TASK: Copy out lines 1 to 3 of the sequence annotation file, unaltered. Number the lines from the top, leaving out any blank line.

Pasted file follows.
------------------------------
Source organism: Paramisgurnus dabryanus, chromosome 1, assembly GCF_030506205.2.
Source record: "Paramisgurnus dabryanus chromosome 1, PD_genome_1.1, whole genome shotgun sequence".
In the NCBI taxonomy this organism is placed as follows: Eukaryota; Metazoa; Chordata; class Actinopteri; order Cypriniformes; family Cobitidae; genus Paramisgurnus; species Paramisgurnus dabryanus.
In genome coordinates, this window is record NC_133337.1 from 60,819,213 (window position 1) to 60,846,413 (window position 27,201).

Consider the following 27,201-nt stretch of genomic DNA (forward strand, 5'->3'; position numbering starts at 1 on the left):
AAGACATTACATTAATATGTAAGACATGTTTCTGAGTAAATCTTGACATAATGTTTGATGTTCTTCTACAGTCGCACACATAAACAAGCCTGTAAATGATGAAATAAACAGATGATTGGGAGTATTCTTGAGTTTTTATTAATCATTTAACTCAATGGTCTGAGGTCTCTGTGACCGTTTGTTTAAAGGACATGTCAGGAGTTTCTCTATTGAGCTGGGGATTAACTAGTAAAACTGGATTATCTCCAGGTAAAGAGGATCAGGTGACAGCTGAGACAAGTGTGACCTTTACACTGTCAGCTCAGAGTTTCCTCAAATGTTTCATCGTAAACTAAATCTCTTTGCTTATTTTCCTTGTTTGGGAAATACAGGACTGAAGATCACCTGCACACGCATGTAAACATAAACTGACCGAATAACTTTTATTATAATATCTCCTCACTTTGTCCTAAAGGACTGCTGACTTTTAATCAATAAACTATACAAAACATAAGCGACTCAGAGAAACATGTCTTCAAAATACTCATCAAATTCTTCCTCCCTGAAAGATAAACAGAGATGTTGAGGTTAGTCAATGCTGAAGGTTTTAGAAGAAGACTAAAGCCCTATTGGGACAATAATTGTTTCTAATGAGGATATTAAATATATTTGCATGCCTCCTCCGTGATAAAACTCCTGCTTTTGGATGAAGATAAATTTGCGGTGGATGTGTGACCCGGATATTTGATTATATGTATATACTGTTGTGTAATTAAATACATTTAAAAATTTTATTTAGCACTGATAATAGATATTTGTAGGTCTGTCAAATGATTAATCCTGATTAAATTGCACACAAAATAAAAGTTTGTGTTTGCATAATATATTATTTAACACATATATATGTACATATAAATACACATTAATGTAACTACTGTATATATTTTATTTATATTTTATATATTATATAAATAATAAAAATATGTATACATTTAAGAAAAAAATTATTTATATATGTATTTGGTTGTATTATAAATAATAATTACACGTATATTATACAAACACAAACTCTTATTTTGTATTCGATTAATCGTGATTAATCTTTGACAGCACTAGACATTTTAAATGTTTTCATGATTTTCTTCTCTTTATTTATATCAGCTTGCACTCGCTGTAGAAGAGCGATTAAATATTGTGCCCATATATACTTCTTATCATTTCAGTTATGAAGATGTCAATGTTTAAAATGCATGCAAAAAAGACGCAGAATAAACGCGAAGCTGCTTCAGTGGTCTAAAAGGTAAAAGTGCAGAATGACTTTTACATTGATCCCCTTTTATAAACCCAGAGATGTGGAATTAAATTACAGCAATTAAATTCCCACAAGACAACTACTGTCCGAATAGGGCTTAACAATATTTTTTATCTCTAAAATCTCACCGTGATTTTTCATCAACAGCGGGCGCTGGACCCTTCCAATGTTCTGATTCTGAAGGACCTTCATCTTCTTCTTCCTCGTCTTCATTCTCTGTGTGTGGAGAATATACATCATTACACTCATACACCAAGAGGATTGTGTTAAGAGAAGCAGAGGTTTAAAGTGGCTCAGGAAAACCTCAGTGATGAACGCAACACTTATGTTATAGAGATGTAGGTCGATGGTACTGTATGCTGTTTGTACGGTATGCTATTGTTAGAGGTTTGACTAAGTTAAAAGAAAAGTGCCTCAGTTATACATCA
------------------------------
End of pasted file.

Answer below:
Source organism: Paramisgurnus dabryanus, chromosome 1, assembly GCF_030506205.2.
Source record: "Paramisgurnus dabryanus chromosome 1, PD_genome_1.1, whole genome shotgun sequence".
In the NCBI taxonomy this organism is placed as follows: Eukaryota; Metazoa; Chordata; class Actinopteri; order Cypriniformes; family Cobitidae; genus Paramisgurnus; species Paramisgurnus dabryanus.